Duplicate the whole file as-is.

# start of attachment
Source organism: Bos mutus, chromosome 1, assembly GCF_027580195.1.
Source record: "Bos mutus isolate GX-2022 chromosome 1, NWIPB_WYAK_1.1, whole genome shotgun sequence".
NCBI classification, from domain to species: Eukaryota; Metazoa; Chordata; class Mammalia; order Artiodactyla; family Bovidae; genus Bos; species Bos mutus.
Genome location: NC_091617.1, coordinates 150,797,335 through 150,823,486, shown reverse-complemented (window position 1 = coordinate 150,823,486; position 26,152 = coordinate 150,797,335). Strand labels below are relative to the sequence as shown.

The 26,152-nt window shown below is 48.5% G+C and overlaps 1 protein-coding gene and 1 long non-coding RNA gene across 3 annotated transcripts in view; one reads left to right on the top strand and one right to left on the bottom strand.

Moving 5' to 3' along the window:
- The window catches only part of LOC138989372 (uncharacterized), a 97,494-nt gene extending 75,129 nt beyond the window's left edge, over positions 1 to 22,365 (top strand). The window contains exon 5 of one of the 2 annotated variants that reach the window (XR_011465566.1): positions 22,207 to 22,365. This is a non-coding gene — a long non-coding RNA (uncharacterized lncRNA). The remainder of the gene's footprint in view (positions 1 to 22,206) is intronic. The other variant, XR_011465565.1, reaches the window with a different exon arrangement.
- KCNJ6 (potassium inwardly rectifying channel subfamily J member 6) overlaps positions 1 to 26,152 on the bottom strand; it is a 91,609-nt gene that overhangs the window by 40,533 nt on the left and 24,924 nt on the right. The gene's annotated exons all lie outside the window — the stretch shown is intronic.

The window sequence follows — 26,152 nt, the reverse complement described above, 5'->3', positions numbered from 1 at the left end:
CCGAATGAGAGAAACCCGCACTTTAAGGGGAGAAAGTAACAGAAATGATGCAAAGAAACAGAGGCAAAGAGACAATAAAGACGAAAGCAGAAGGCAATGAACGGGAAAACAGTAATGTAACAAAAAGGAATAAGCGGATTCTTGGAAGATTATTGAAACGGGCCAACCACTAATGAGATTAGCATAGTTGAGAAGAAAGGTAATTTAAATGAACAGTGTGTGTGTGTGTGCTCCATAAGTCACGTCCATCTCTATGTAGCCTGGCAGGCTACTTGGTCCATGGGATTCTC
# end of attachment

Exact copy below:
Source organism: Bos mutus, chromosome 1, assembly GCF_027580195.1.
Source record: "Bos mutus isolate GX-2022 chromosome 1, NWIPB_WYAK_1.1, whole genome shotgun sequence".
NCBI classification, from domain to species: Eukaryota; Metazoa; Chordata; class Mammalia; order Artiodactyla; family Bovidae; genus Bos; species Bos mutus.
Genome location: NC_091617.1, coordinates 150,797,335 through 150,823,486, shown reverse-complemented (window position 1 = coordinate 150,823,486; position 26,152 = coordinate 150,797,335). Strand labels below are relative to the sequence as shown.

The 26,152-nt window shown below is 48.5% G+C and overlaps 1 protein-coding gene and 1 long non-coding RNA gene across 3 annotated transcripts in view; one reads left to right on the top strand and one right to left on the bottom strand.

Moving 5' to 3' along the window:
- The window catches only part of LOC138989372 (uncharacterized), a 97,494-nt gene extending 75,129 nt beyond the window's left edge, over positions 1 to 22,365 (top strand). The window contains exon 5 of one of the 2 annotated variants that reach the window (XR_011465566.1): positions 22,207 to 22,365. This is a non-coding gene — a long non-coding RNA (uncharacterized lncRNA). The remainder of the gene's footprint in view (positions 1 to 22,206) is intronic. The other variant, XR_011465565.1, reaches the window with a different exon arrangement.
- KCNJ6 (potassium inwardly rectifying channel subfamily J member 6) overlaps positions 1 to 26,152 on the bottom strand; it is a 91,609-nt gene that overhangs the window by 40,533 nt on the left and 24,924 nt on the right. The gene's annotated exons all lie outside the window — the stretch shown is intronic.

The window sequence follows — 26,152 nt, the reverse complement described above, 5'->3', positions numbered from 1 at the left end:
CCGAATGAGAGAAACCCGCACTTTAAGGGGAGAAAGTAACAGAAATGATGCAAAGAAACAGAGGCAAAGAGACAATAAAGACGAAAGCAGAAGGCAATGAACGGGAAAACAGTAATGTAACAAAAAGGAATAAGCGGATTCTTGGAAGATTATTGAAACGGGCCAACCACTAATGAGATTAGCATAGTTGAGAAGAAAGGTAATTTAAATGAACAGTGTGTGTGTGTGTGCTCCATAAGTCACGTCCATCTCTATGTAGCCTGGCAGGCTACTTGGTCCATGGGATTCTC